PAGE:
Install the molding, holding it up and shifting the placement until the edges lay flat against both the wall and the ceiling surfaces. Drive a nail through the thick part of the wood at the top, into the ceiling joist about 2 feet out from each corner. Continue driving nails at each stud and joist to secure the mid section, but leave the ends loose to allow for adjustments when joining the matching corner pieces. Some nails can be driven into the plaster or drywall but these should be kept to a minimum, to ensure the trim stays in place, be sure nails are driven into wood framing at regular intervals across both the wall and the ceiling.

At the corners, brush the mating edges with a thin coat of wood glue and join them, adjusting the two piece together until they form a smooth union that lays flat against the walls and ceiling. Nail both pieces, top and bottom, at the corner and smooth out any glue or caulk that squeezes out onto the trim before it has time to dry.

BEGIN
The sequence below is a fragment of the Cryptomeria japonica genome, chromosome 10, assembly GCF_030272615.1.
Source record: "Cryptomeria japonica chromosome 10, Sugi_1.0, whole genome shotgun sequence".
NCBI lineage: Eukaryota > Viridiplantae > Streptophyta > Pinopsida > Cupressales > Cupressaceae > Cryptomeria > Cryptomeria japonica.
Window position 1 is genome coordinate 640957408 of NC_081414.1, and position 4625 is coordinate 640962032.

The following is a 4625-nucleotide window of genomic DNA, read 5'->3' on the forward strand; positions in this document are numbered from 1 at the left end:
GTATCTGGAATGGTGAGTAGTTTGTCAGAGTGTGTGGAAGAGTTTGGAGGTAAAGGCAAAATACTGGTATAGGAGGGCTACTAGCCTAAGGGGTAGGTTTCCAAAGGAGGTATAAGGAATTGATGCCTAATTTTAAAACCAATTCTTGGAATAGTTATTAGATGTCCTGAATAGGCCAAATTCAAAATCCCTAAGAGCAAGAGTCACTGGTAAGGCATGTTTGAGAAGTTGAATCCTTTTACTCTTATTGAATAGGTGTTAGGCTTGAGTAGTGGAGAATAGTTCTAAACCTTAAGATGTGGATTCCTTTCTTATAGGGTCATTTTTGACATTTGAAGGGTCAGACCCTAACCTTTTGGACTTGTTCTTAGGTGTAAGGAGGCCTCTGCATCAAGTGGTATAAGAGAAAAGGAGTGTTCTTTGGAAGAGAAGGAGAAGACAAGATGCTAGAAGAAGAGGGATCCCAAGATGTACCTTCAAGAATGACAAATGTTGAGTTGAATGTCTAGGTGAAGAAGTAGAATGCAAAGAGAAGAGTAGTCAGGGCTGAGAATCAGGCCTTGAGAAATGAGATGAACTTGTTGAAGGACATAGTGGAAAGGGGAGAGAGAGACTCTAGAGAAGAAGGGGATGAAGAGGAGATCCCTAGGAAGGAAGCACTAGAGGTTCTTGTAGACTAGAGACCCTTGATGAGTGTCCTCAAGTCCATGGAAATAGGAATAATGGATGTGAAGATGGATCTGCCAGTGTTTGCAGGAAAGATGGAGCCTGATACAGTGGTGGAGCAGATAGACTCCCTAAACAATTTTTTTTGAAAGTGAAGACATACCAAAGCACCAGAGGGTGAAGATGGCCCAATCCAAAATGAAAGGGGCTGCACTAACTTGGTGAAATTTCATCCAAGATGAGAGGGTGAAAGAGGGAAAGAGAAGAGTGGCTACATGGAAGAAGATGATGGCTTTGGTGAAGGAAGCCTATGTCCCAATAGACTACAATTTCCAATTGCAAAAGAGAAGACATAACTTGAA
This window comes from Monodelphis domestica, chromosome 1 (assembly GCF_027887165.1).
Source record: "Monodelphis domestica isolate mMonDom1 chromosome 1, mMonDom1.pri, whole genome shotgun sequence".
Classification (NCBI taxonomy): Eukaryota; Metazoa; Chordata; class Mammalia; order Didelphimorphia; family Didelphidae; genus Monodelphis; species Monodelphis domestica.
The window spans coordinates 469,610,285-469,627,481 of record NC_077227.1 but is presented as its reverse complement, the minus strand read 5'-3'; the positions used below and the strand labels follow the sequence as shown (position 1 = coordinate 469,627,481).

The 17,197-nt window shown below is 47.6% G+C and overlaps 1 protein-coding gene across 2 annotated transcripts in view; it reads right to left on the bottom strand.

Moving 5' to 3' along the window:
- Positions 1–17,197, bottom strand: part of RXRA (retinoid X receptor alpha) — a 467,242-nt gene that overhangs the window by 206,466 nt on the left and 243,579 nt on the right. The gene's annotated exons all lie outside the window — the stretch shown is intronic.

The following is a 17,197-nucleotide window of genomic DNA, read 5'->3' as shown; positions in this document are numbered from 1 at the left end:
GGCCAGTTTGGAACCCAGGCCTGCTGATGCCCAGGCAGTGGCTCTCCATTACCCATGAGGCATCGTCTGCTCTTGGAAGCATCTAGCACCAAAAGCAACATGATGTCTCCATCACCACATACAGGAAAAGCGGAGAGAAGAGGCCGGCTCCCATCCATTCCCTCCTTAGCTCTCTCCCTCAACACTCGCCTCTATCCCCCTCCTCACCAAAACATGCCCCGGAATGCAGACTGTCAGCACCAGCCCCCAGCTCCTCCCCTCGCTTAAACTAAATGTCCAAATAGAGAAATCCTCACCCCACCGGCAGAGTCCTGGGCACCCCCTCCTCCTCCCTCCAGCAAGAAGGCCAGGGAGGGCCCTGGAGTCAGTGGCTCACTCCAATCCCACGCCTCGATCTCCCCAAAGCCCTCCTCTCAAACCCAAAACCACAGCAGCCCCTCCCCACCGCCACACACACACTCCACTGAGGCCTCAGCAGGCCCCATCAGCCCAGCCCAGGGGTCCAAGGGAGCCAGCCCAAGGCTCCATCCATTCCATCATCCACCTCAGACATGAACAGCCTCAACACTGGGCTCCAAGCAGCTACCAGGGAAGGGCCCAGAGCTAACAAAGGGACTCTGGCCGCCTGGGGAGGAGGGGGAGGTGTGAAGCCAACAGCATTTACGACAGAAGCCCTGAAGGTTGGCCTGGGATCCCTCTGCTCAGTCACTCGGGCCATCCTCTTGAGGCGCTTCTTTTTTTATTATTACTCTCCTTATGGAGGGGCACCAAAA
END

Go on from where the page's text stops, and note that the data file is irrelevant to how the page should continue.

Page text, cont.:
Nailing crown in place will be much easier with the use of a pneumatic nail gun. These tools will drive and sink the nails, all in one easy motion. A nail gun with a mid-range capacity to fit 1½ to 2½inch finishing nails, is a good choice for this and most other decorative trim projects. If no nail gun is available, drill pilot holes and drive 2½inch finishing nails with a hammer and counter sink the heads before filling them with painter's putty to finish.

Combining Two Pieces

If two pieces of trim will be needed to run the full length of a wall, they should be joined with a mitered or scarf joint, rather than a straight, butt joint. A scarf joint will blend the two pieces together so that the union is undetectable and cracks won't form later as the two pieces move independently.